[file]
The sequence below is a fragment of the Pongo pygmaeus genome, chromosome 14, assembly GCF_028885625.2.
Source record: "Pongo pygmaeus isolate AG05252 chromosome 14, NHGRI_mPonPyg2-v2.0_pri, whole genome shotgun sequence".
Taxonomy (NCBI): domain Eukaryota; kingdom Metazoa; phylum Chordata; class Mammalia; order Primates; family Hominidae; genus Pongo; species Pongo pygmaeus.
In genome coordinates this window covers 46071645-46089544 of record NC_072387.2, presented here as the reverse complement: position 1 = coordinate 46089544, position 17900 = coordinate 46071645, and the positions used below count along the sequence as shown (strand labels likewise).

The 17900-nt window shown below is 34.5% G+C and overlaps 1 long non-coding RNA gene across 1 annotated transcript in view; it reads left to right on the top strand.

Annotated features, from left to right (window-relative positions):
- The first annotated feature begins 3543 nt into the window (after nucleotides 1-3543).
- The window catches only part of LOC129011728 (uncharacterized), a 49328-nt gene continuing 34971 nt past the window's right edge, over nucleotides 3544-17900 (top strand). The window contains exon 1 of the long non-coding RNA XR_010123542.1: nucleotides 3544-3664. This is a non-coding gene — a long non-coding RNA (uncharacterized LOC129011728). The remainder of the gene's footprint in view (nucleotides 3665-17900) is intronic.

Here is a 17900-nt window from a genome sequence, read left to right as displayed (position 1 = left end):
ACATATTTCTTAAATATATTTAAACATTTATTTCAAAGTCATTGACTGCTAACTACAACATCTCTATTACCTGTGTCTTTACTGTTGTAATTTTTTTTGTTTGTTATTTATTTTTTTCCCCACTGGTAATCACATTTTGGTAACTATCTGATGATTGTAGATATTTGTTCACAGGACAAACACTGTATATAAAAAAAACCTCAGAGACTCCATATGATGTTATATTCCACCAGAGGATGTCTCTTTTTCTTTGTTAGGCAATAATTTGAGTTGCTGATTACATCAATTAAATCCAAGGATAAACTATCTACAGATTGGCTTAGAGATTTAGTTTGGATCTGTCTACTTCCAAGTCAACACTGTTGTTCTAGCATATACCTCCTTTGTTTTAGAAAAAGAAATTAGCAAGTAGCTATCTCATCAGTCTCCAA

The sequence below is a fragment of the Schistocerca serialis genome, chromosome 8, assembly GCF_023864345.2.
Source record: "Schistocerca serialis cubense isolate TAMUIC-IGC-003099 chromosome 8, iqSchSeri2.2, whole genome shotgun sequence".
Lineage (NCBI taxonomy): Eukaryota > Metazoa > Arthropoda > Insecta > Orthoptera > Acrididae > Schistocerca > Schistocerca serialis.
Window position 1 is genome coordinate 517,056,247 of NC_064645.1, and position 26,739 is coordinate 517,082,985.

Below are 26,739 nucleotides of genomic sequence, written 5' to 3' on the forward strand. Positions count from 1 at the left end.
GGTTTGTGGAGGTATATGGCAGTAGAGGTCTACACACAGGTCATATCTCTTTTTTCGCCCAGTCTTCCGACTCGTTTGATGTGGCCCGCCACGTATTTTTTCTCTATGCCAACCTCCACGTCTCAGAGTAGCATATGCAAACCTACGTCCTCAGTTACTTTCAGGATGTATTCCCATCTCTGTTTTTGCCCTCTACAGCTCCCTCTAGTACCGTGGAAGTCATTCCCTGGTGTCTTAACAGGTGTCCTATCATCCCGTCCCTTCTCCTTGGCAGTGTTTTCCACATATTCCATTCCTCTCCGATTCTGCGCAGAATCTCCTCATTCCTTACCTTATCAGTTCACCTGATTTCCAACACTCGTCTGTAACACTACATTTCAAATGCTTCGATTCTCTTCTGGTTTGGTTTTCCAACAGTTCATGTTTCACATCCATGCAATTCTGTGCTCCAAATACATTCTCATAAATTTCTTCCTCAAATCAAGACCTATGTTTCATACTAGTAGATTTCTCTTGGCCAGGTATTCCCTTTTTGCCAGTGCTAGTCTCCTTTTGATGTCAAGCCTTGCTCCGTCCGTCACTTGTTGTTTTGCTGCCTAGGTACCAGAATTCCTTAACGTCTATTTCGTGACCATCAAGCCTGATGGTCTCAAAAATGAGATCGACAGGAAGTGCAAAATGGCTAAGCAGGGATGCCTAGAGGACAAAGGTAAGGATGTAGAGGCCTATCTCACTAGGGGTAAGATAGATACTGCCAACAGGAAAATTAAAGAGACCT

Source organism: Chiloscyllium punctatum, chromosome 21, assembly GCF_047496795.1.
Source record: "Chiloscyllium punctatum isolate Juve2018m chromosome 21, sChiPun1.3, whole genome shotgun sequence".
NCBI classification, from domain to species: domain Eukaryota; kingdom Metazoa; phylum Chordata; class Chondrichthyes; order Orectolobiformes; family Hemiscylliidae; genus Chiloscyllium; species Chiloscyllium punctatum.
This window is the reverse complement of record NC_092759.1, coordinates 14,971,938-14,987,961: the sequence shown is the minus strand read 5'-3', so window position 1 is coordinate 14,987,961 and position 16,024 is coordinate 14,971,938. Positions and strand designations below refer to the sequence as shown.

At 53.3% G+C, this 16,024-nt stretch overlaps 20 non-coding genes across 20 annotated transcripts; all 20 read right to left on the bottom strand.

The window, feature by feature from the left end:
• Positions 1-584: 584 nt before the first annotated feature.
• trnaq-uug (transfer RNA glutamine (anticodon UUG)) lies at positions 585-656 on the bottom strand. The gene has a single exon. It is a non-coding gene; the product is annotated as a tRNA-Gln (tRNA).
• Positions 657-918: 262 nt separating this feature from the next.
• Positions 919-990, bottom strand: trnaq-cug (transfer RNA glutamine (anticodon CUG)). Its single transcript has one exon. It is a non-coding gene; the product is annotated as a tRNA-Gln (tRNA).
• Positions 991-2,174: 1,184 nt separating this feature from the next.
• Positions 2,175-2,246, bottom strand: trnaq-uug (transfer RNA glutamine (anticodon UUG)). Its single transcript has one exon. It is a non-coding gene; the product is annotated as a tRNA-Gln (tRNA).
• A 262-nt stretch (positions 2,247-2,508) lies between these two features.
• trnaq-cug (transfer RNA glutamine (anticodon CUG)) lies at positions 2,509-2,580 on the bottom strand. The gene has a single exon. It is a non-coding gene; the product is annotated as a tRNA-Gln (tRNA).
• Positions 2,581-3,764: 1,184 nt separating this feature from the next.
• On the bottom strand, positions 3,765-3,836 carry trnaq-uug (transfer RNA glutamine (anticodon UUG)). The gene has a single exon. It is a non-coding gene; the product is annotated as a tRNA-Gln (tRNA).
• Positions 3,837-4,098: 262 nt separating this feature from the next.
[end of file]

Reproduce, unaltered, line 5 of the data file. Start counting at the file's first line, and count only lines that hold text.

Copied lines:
The 17900-nt window shown below is 34.5% G+C and overlaps 1 long non-coding RNA gene across 1 annotated transcript in view; it reads left to right on the top strand.